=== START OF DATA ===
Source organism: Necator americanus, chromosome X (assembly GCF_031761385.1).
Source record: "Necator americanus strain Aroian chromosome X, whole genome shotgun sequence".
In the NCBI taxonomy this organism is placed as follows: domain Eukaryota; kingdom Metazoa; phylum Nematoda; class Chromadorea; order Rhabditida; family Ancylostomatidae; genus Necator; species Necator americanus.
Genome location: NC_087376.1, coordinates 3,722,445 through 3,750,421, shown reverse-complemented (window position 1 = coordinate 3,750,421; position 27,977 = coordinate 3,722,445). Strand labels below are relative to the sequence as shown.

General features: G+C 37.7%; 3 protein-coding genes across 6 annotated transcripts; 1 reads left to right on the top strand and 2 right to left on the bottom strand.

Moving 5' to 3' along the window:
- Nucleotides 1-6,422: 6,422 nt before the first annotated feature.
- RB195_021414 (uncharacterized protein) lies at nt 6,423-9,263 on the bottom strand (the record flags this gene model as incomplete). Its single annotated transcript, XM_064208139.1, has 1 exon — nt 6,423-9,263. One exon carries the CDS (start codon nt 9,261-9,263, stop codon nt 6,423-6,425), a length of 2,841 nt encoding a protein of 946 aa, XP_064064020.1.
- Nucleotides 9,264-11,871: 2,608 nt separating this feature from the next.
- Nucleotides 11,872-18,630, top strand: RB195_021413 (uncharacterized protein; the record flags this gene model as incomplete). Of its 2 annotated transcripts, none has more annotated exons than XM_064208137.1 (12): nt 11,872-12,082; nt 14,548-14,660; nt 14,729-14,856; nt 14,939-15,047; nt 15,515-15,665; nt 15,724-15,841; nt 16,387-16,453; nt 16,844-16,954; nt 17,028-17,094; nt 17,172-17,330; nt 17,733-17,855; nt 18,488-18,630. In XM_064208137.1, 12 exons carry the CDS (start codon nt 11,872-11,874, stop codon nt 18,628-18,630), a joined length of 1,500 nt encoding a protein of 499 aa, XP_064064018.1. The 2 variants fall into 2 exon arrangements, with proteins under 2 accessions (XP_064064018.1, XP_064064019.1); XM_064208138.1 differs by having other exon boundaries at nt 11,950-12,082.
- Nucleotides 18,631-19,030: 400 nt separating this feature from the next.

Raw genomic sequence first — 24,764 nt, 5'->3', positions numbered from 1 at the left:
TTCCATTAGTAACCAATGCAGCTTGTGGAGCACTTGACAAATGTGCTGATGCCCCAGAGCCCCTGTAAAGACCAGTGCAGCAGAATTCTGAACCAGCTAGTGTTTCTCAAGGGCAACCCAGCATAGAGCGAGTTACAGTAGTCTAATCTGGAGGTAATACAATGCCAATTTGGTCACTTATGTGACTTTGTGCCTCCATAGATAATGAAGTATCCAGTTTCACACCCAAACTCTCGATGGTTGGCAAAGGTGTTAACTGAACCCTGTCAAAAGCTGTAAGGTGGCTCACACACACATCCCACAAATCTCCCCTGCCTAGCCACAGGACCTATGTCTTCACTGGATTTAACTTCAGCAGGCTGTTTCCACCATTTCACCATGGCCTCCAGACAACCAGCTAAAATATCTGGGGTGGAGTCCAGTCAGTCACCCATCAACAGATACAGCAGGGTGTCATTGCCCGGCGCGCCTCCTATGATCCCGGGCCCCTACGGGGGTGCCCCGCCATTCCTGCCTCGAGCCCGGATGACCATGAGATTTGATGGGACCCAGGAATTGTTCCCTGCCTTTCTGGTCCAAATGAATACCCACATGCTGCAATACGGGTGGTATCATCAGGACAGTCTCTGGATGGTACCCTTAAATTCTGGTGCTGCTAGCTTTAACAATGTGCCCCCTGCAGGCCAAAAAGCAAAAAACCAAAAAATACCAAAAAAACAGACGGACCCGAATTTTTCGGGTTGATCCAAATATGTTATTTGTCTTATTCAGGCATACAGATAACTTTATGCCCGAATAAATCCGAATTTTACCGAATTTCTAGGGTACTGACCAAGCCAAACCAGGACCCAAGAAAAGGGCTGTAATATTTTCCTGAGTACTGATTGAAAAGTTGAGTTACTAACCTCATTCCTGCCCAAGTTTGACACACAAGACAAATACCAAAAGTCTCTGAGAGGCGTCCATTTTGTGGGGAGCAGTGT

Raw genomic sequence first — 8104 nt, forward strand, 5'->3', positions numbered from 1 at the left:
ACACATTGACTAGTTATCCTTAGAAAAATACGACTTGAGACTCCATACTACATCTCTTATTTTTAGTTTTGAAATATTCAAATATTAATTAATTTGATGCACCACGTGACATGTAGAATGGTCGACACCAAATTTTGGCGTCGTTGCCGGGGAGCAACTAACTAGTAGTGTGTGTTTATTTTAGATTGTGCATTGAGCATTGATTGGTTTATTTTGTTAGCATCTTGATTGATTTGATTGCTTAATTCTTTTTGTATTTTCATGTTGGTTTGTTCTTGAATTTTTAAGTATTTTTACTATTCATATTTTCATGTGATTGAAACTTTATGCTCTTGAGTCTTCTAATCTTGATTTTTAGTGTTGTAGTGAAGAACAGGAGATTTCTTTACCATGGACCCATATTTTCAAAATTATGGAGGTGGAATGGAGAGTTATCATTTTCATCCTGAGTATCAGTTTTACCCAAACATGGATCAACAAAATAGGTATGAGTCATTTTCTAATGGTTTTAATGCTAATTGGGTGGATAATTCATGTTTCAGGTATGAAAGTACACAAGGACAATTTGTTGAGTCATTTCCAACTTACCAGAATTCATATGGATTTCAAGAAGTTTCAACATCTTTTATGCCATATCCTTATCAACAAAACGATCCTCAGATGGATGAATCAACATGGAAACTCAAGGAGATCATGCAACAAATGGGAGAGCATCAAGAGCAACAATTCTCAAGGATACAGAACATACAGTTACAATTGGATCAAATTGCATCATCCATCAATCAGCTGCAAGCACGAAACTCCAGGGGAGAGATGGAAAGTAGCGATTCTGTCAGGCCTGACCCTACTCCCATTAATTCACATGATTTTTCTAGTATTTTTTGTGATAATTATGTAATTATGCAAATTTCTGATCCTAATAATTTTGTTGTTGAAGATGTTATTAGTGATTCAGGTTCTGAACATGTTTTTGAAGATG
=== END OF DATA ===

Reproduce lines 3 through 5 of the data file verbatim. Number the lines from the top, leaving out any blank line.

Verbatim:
In the NCBI taxonomy this organism is placed as follows: domain Eukaryota; kingdom Metazoa; phylum Nematoda; class Chromadorea; order Rhabditida; family Ancylostomatidae; genus Necator; species Necator americanus.
Genome location: NC_087376.1, coordinates 3,722,445 through 3,750,421, shown reverse-complemented (window position 1 = coordinate 3,750,421; position 27,977 = coordinate 3,722,445). Strand labels below are relative to the sequence as shown.

General features: G+C 37.7%; 3 protein-coding genes across 6 annotated transcripts; 1 reads left to right on the top strand and 2 right to left on the bottom strand.